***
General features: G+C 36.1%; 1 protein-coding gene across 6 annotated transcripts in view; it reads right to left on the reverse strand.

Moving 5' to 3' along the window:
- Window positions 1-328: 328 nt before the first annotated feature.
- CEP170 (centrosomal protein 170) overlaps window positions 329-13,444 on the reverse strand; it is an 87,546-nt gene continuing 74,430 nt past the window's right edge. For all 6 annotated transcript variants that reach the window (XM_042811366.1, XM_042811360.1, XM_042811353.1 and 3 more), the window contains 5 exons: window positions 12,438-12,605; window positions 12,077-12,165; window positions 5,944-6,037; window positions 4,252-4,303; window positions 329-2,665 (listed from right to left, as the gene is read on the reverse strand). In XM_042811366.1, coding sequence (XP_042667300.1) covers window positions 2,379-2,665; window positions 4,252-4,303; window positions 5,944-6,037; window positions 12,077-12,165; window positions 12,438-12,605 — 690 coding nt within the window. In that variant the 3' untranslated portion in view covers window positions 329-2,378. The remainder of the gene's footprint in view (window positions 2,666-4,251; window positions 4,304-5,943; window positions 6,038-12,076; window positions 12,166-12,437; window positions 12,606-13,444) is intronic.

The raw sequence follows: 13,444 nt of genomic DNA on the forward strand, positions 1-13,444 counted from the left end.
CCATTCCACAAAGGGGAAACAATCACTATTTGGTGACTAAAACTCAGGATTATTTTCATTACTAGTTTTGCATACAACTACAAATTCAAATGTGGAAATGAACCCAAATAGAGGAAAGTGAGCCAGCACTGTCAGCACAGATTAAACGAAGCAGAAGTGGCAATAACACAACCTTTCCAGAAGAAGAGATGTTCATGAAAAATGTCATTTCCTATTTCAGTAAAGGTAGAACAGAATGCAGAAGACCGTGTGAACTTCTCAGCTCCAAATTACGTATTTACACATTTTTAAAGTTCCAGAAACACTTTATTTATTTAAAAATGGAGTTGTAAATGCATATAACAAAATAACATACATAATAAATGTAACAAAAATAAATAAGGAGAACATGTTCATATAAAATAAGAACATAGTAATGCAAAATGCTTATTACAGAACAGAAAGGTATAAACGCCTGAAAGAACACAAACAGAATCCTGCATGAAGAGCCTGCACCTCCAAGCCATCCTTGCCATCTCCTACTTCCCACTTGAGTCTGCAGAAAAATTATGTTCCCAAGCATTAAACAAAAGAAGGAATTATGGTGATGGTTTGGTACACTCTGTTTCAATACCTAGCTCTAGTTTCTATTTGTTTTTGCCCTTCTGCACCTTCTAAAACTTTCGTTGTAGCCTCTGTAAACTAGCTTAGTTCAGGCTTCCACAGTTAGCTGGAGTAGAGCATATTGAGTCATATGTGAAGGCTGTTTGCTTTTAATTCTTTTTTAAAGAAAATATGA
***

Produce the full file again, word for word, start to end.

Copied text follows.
General features: G+C 36.1%; 1 protein-coding gene across 6 annotated transcripts in view; it reads right to left on the reverse strand.

Moving 5' to 3' along the window:
- Window positions 1-328: 328 nt before the first annotated feature.
- CEP170 (centrosomal protein 170) overlaps window positions 329-13,444 on the reverse strand; it is an 87,546-nt gene continuing 74,430 nt past the window's right edge. For all 6 annotated transcript variants that reach the window (XM_042811366.1, XM_042811360.1, XM_042811353.1 and 3 more), the window contains 5 exons: window positions 12,438-12,605; window positions 12,077-12,165; window positions 5,944-6,037; window positions 4,252-4,303; window positions 329-2,665 (listed from right to left, as the gene is read on the reverse strand). In XM_042811366.1, coding sequence (XP_042667300.1) covers window positions 2,379-2,665; window positions 4,252-4,303; window positions 5,944-6,037; window positions 12,077-12,165; window positions 12,438-12,605 — 690 coding nt within the window. In that variant the 3' untranslated portion in view covers window positions 329-2,378. The remainder of the gene's footprint in view (window positions 2,666-4,251; window positions 4,304-5,943; window positions 6,038-12,076; window positions 12,166-12,437; window positions 12,606-13,444) is intronic.

The raw sequence follows: 13,444 nt of genomic DNA on the forward strand, positions 1-13,444 counted from the left end.
CCATTCCACAAAGGGGAAACAATCACTATTTGGTGACTAAAACTCAGGATTATTTTCATTACTAGTTTTGCATACAACTACAAATTCAAATGTGGAAATGAACCCAAATAGAGGAAAGTGAGCCAGCACTGTCAGCACAGATTAAACGAAGCAGAAGTGGCAATAACACAACCTTTCCAGAAGAAGAGATGTTCATGAAAAATGTCATTTCCTATTTCAGTAAAGGTAGAACAGAATGCAGAAGACCGTGTGAACTTCTCAGCTCCAAATTACGTATTTACACATTTTTAAAGTTCCAGAAACACTTTATTTATTTAAAAATGGAGTTGTAAATGCATATAACAAAATAACATACATAATAAATGTAACAAAAATAAATAAGGAGAACATGTTCATATAAAATAAGAACATAGTAATGCAAAATGCTTATTACAGAACAGAAAGGTATAAACGCCTGAAAGAACACAAACAGAATCCTGCATGAAGAGCCTGCACCTCCAAGCCATCCTTGCCATCTCCTACTTCCCACTTGAGTCTGCAGAAAAATTATGTTCCCAAGCATTAAACAAAAGAAGGAATTATGGTGATGGTTTGGTACACTCTGTTTCAATACCTAGCTCTAGTTTCTATTTGTTTTTGCCCTTCTGCACCTTCTAAAACTTTCGTTGTAGCCTCTGTAAACTAGCTTAGTTCAGGCTTCCACAGTTAGCTGGAGTAGAGCATATTGAGTCATATGTGAAGGCTGTTTGCTTTTAATTCTTTTTTAAAGAAAATATGA